Dear IRR News subscriber,
Remembering the liberation of Auschwitz and the impact of the Holocaust reminds us of the breadth of fascism’s victims – Jews, Roma and Sinti, lesbian and gays, Communists, the physically and mentally disabled, political and religious opponents. It provides us with a real lesson in the meaning of a powerful slogan like ‘Never Again’. For if fascism represents a fundamental attack on human dignity, we all need to come together to build unity in action around the forces that nurture its all-embracing violence.
This week on IRR News, in another reminder that anti-racism is a necessary and indivisible practice, we continue to document in our regular calendar on racism and resistance disturbing incidents of physical violence against Jewish, Muslim, Black, LGBTQ targets. Our concern is that the kind of far-right provocations, that this week resulted in Britain First activists intimidating mosque goers and Muslim taxi-drivers in Rotherham will be played out over and over again as the far Right celebrates leaving the EU on 31 January.
But if ‘Never Again’ is to have substance, our anti-racism has to go beyond fighting the rise of the far Right. It also necessitates taking a strong stand against official hypocrisy that allows politicians to say ‘Never Again’ while passing laws and policies that keep out child refugees and condemn them to destitution, ill health and death. This week on IRR News, Liz Fekete argues in Fault Lines in the struggle against racism and antisemitism that if we allow the government to redefine racism as solely prejudice and bigotry, we will be dispossessed of the collective lessons of our anti-racist history. And she asks why so many government appointees to top posts, are denying the existence of institutional racism and Islamophobia.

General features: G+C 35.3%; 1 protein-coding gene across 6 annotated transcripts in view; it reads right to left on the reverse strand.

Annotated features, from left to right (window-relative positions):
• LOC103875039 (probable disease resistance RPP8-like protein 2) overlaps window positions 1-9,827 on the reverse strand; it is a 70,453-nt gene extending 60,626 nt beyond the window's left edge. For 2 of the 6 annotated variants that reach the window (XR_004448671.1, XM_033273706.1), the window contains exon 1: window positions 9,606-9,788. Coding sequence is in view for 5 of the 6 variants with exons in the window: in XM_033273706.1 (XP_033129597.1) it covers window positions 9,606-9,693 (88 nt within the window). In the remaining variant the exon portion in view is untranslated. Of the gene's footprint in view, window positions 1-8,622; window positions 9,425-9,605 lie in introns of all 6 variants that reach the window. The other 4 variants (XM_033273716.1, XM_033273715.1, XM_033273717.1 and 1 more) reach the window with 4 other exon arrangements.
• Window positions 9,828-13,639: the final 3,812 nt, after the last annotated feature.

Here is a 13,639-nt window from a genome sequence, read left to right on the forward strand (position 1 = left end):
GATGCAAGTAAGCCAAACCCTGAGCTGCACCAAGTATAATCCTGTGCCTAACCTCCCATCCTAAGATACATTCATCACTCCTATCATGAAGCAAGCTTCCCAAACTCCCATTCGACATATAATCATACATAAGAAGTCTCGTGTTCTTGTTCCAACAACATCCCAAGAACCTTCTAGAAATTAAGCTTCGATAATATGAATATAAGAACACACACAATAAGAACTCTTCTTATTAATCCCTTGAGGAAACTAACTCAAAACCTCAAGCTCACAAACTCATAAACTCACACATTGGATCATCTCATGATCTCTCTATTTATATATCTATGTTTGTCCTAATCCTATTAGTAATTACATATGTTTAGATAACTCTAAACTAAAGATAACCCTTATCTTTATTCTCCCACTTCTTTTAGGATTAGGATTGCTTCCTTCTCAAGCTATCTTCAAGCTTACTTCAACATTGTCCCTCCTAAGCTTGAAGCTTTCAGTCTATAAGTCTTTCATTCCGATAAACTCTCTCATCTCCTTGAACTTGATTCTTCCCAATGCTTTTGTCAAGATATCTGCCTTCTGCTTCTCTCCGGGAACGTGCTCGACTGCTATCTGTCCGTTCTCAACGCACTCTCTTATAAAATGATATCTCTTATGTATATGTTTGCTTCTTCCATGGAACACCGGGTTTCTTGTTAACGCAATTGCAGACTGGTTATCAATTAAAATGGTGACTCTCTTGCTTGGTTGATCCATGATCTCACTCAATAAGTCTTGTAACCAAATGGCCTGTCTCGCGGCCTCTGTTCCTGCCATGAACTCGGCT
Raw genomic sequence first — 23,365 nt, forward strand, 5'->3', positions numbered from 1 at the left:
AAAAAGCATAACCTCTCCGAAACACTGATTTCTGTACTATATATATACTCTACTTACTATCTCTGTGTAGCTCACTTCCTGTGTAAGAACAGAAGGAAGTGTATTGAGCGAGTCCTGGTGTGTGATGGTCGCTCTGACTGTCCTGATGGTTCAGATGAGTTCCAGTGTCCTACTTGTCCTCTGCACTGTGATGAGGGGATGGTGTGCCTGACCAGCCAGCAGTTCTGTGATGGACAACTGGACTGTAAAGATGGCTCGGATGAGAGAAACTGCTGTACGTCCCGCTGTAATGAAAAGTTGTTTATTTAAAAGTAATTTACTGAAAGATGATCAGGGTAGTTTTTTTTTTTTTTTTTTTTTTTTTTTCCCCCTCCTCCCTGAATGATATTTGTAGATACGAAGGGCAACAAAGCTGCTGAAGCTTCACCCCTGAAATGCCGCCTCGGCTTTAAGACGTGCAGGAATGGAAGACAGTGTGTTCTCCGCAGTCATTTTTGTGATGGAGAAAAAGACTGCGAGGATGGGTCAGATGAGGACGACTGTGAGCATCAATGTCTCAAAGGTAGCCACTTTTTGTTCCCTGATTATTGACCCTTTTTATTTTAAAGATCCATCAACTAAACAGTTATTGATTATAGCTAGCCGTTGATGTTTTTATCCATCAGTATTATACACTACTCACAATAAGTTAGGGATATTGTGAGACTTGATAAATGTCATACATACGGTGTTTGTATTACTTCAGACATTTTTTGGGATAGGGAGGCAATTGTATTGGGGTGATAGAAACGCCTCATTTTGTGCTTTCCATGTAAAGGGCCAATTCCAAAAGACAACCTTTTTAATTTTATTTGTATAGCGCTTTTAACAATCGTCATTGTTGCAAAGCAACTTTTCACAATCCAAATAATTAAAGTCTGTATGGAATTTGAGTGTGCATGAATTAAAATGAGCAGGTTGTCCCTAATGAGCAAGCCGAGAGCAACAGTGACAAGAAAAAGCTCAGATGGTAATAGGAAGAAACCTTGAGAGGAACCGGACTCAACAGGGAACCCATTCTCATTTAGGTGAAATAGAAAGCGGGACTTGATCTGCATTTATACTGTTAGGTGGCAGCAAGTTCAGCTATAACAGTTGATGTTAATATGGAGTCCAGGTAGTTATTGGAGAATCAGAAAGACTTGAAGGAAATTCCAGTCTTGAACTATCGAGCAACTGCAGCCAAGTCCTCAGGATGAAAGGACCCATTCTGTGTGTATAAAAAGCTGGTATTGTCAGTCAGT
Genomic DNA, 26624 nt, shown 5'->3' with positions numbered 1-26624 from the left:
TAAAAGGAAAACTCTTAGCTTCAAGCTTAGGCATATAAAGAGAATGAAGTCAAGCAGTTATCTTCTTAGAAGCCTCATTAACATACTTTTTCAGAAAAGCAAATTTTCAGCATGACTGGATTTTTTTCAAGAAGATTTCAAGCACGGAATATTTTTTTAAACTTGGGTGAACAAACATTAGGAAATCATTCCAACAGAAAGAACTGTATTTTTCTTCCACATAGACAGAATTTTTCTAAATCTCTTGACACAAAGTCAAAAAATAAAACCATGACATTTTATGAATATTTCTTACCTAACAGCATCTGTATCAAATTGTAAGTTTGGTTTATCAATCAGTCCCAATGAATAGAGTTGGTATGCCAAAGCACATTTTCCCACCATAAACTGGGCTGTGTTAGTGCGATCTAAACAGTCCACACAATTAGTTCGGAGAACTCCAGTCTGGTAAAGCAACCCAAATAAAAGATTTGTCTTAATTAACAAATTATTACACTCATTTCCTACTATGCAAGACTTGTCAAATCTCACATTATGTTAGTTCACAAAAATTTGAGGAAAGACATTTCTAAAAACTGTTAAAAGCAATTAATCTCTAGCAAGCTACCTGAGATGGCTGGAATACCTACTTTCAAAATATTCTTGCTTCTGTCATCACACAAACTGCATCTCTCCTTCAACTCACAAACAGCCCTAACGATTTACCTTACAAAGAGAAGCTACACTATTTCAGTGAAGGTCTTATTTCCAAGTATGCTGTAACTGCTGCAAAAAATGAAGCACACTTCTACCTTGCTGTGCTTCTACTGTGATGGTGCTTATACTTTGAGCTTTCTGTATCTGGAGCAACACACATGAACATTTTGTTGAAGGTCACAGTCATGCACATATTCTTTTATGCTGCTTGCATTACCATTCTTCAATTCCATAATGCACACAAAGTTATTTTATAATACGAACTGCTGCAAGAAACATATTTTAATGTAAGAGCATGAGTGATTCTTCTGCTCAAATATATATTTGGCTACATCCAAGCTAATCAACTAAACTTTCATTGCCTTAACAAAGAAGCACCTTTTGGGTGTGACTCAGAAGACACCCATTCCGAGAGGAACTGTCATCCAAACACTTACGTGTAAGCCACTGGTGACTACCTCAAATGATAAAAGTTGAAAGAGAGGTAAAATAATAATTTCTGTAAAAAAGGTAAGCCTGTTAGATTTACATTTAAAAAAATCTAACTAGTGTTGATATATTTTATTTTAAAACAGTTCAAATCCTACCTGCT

Liz Fekete’s piece, which also questions models for fighting racism provided by counter-extremist and hate crime ‘experts’, is part of a bigger discussion we hope to initiate at IRR on how to reclaim the fight against racism. We are inviting IRR News users to be part of an ongoing discussion of issues of ‘State racism, public health and policy harms’ and on 27 February, we will start the series with a panel discussion on ‘Psychological coercion in the hostile environment’. Register here.
And there’s more on IRR News this week on the hostile environment, this time in housing as John Grayson contributes his second piece on the scandal of asylum housing in South Yorkshire where continuing delays, disrepair and insanitary conditions has led Sheffield City Council to consider taking asylum housing back in house.
IRR News Team